Reddit’s moderators are speaking out

The idea of profit maximization isn’t foreign to Reddit. It’s been on a collision course toward an initial public offering (IPO) for years. Financial motivations have improved the site in one distinct way: The advent of advertising on Reddit motivated the company to toughen its content policy against hate speech and remove some of the more odious communities on the platform.


Reddit’s communities all have to follow site-wide rules, but individual subreddits—often centered on specific interests—are run by volunteer moderators who set rules for who can post and what they can say. While most other social media companies pay professionals to moderate content on their platforms, Reddit’s decentralized setup has made the volunteer system viable. It’s perhaps most similar to how Wikipedia functions with volunteer editors, who not only write and edit articles but also police the site for misbehavior.

But Wikipedia is run by a nonprofit. Reddit is quite the opposite, trying to massively scale its business through a public offering. So the volunteer moderation system is both Reddit’s biggest asset—an unpaid labor force—and its biggest liability—mods get a say in how the site is run.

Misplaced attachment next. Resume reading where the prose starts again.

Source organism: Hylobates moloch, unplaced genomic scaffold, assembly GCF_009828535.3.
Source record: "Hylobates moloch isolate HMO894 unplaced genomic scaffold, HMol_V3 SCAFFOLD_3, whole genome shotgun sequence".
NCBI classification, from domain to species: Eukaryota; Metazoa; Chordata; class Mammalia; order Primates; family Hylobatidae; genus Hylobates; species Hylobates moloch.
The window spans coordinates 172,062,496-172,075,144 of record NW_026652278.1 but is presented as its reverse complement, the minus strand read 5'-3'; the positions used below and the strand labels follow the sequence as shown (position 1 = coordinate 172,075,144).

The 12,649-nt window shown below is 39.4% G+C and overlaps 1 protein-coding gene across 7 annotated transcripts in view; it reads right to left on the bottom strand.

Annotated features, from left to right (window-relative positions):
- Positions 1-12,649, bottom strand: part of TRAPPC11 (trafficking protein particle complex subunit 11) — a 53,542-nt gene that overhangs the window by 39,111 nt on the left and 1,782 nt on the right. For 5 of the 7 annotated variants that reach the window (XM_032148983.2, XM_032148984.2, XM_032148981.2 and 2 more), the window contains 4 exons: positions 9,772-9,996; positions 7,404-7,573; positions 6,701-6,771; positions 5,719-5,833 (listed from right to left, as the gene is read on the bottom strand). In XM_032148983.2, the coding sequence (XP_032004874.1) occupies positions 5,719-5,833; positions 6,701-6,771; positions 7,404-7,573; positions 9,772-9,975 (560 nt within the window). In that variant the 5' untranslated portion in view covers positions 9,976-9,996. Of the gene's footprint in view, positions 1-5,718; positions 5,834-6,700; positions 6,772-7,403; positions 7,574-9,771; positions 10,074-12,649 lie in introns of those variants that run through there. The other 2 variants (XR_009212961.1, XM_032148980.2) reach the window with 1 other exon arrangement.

In a post, the moderators of r/funny warned the API changes may give Reddit “the appearance of being more profitable than it truly is” and in the long term “will undermine the platform as a whole.” They insisted the new policy will harm their ability to moderate content on the subreddit and hurt consumer choice. “Without effective tools, moderators cannot combat spammers, bad actors, or the entities who enable either; without the freedom to choose how and where they access Reddit, many contributors will simply leave.”

The moderators of r/gaming reopened the subreddit under pressure from Reddit management, but said they were “disappointed” in Huffman, whom they called “the Kmart version of Elon Musk.” (In March, Musk announced he’d be charging $42,000 per month for access to Twitter’s API.)


Reddit will need to maximize shareholder value and moderator happiness

Reddit is under no obligation to make its API free. But, it seems, the company has overreached in enforcing the new policy. If its target is the largest AI firms, then it should focus on curbing their parasitic proclivities and not going after beloved and useful software its users and moderators depend on.


The business of social media is ultimately one that involves monetizing free content, but Reddit is also trying to do so atop a system of free labor, and that won’t fly without moderator buy-in.

As a publicly traded company, it will have the legal responsibility to maximize profits and boost shareholder value. But unless Huffman figures out a new way to run his website, Reddit will always need to maximize moderator happiness too.